Buddhist never arose---any more than the thought of what my morning orange was.

Sometimes we take things for granted. We assume we are such and such for so long that we don’t
even know what it means anymore. Our actions lose meaning, and we are trapped in mere habit.
Mindlessly (mind elsewhere) some who call themselves Buddhists go about daily rituals and
meditations. Can they still be regarded as “Buddhists?” or has rituals and meditation lost all
meaning? In the beginning, the right aspiration made the practice Buddhist; but now, though the
outward form is the same, complacency has made the practice a fraud, and not at all a harmless
one, for such deception is a shameful waste of time.

Sometimes we assume someone is not a Buddhist, who may very well be. In 1992, shortly after my
father died, I met H H Trulshick Rinpoche one evening after he gave a lecture in Los Angeles. I had
not seen him since I was living in Nepal and he sent one of his attendants to fetch me from the crowd
and bring me to his room that evening after the lecture. After prostrating myself before him and
making an offering, he asked me how I was and about my family. While telling of my fathers passing, I
said apologetically that my father was not a Buddhist, but was a good man. To this Rinpoche replied
that ‘being a good man” is being a Buddhist..

Certainly many who do not think of themselves as Buddhists and who others do not regard as such
are in fact closer to the Buddha’s heart than many of us who assume our Buddhist lifestyle Buddhist.
This is why Kusum Lingpa asked me the question he did. He was telling me to work harder.

What is Buddhism?

The Buddha was once walking through a field in the dusty plains of Bihar, India. There he was asked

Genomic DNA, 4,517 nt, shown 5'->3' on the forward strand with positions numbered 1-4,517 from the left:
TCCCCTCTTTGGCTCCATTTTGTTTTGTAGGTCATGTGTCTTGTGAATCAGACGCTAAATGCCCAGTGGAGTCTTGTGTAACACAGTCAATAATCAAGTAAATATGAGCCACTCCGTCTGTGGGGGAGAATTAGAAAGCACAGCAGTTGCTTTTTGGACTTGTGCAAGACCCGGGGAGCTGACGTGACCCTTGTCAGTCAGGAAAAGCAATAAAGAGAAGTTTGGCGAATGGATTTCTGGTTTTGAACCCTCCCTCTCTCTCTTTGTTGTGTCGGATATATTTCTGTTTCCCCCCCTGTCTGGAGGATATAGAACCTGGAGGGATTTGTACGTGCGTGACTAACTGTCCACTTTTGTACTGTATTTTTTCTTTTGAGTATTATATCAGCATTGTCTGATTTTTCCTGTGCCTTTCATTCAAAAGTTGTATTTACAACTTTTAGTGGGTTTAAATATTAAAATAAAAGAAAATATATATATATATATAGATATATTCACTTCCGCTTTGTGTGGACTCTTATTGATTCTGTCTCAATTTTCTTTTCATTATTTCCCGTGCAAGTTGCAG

by a farmer, “what is the difference between you and I?”  The Buddha relied: “I have realized I am the
Buddha; but you have yet to realize it.” Indeed, elsewhere Buddhist texts proclaim; “All living beings
have the Buddha Nature, but because of false thinking and attachments they fail to realize it.”

Buddhism is the study of one's own true nature or Buddha Nature. Buddhism is the map leading to
this discovery. You can also think of it as your Christ Nature, Self-Nature, or Mother Nature; whatever
you feel comfortable with. The point is not how you chose to categorize it, but what it is. The
underlying core of being does not belong to Buddhism or any other religion. The Buddha’s teaching
aims to show us how to see beyond appearances and unite with the core. So do other religious
teachings.

One need not be a Buddhist to practice Buddhism. Indeed, H H the Dali Lama has stressed that
individuals should not feel a need to change their religion to practice Buddhism. The principles of
Buddhism can be incorporated into whatever faith one may belong.

Buddhism gives us a methodology for dealing with our unprofitable and binding actions that have
accumulated over many lifetimes and are the foundation for misconceptions we have today about the
world, who we are, and our relationship to everything that we see, feel, hear, touch, taste, and think
about. Buddhism asks us to contemplate birth and death; this is the most important Buddhist
teaching. Buddhism teaches that if we are sincere, the right conclusion will force itself upon us. We
will notice the impermanent nature of the phenomenal world and the constant change of all
appearances. This will help us to understand the futility of wanting to possess someone, something,
or some state of mind---or indeed our own life. Accomplishing this is freedom.